- My old 3000 series had an excellent interface, but it's limited since it's straight SAN, no CIFS/NFS. But fully HTML5, fully rearrangeable.
- The 6000 series interface is supposed to be a tremendous upgrade. I have one in a box waiting for me to get to our DR site to light it up, so hopefully soon I'll know more. But this has been my favorite interface so far.

Nimble
- I don't use this one weekly, a different admin works on it, but it seems pretty straight forward.

DataDomain
- Same as above. It works. Nothing to write home about.

FusionIO
- Big whoop. We're actually going to put Pernix in front of our FusionIO cards and stop using their interface as Pernix has so much better functionality and integration with vCenter.

PureStorage
- I don't own this, we are about to do a POC. But it seems pretty nice from the sales pitch/demos.

If you want to see a decent layout, NetApp's onCommand System Manager does a good job.

If you want to see excellent non-Adobe flash functionality, Violin.

Hope that's useful.

Comment: Because he's in Omaha. (Score 1) 390

by attemptedgoalie (#46422597) Attached to: Bitcoin Inventor Satoshi Nakamoto Outed By Newsweek

There's like 40 people there, so who's going to jump him?

OK, seriously though, he's loved in Nebraska. I love Cherry Coke. It's my only vice. I've lived in a lot of places, but never could get Cherry Coke in a soda fountain/McDonald's/whatever.

While in Omaha/Lincoln, I was able to get it everywhere. Because Warren might drive through.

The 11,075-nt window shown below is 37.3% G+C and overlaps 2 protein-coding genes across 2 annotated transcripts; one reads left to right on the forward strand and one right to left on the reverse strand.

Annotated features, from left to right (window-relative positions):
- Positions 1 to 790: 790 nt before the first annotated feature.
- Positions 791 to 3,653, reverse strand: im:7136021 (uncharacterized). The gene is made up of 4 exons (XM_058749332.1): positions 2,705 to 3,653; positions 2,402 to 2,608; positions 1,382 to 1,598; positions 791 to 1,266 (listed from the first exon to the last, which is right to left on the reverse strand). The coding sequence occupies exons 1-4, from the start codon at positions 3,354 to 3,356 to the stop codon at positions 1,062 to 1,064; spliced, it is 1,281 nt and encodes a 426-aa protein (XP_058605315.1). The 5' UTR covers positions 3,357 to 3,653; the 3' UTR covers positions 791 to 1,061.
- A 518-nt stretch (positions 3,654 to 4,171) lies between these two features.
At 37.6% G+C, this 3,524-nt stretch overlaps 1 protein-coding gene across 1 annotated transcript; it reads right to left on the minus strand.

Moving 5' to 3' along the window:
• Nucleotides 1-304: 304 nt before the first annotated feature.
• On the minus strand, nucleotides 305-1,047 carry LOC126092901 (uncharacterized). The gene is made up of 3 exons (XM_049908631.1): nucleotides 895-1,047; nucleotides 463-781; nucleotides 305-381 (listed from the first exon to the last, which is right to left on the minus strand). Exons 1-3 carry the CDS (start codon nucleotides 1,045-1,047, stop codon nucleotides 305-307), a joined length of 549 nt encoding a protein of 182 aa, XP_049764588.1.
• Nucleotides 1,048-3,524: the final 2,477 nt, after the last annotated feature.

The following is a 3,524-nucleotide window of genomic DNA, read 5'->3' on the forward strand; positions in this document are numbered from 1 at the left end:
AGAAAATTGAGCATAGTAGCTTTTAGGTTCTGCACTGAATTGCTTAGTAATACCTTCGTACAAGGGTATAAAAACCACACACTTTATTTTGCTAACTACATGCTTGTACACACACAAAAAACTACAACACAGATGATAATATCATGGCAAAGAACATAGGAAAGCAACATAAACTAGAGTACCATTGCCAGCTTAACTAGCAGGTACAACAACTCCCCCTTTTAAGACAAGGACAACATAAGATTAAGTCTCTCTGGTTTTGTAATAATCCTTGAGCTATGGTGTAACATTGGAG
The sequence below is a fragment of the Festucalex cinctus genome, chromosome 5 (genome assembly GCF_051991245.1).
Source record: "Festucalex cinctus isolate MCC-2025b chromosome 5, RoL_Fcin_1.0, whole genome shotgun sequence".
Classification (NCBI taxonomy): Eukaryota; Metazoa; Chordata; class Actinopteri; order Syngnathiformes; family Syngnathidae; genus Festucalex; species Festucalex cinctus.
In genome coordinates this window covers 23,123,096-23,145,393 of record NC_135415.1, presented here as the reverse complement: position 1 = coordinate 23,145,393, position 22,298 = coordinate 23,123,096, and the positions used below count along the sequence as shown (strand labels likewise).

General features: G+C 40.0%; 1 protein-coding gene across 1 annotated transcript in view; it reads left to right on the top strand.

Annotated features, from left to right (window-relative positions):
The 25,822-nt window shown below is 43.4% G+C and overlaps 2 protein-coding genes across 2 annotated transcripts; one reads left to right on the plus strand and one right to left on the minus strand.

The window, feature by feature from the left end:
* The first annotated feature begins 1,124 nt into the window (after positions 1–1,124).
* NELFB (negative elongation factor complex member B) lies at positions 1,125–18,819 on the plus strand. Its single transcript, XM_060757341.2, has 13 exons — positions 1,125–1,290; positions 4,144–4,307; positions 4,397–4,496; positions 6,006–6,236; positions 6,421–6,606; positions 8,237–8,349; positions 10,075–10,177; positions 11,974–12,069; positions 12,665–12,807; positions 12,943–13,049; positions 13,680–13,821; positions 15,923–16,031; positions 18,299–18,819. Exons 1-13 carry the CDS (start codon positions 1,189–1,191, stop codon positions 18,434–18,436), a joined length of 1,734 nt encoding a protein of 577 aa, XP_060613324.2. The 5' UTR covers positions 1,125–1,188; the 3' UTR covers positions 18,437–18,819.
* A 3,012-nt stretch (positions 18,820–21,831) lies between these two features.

Comment: How soon before your video is used to locate me? (Score 1) 921

by attemptedgoalie (#46359415) Attached to: Woman Attacked In San Francisco Bar For Wearing Google Glass

How soon before your video capture of me is online, and can be found via an image search?

I may not have the expectation of privacy from these things and other cameras, but surveillance cameras aren't posting their content online. These things (Glass/Cellcams) are designed for that.

In the past somebody could say they thought they saw me somewhere. Proper authorities could take that info and request surveillance from the site.

Now, somebody doesn't care about who they're recording, and I'm in the background. Now I'm tagged forever in that geolocation at that time. I'm not cool with that. In the past that was info down the memory hole. Now it's there forever, and I have no control over it.

Comment: We shouldn't waste our topsoil and water for cars. (Score 1) 314

by attemptedgoalie (#45718211) Attached to: Lawmakers Out To Kill the Corn-Based Ethanol Mandate

Every dime "invested" in ethanol from corn/soy should be redirected into battery technology.

If we could put a minor hybrid assist in every car that provides say 5 miles on electric, it would improve efficiency for at least all the idle time at stoplights and such.

Get a decent transmission/battery for school buses, mail trucks, and other constantly running vehicles and knock off an additional chunk of wasted fuel.

Comment: Not so fast. (Score 2) 243

by attemptedgoalie (#45345685) Attached to: HP's NonStop Servers Go x86, Countdown To Itanium Extinction Begins

Until there is a supported COBOL environment in Linux, HP-UX on Itanium will be around for a long time.

I work in the power industry, and we use some very specific applications that are only available on HP-UX and AIX. HP-UX is by far their largest install base.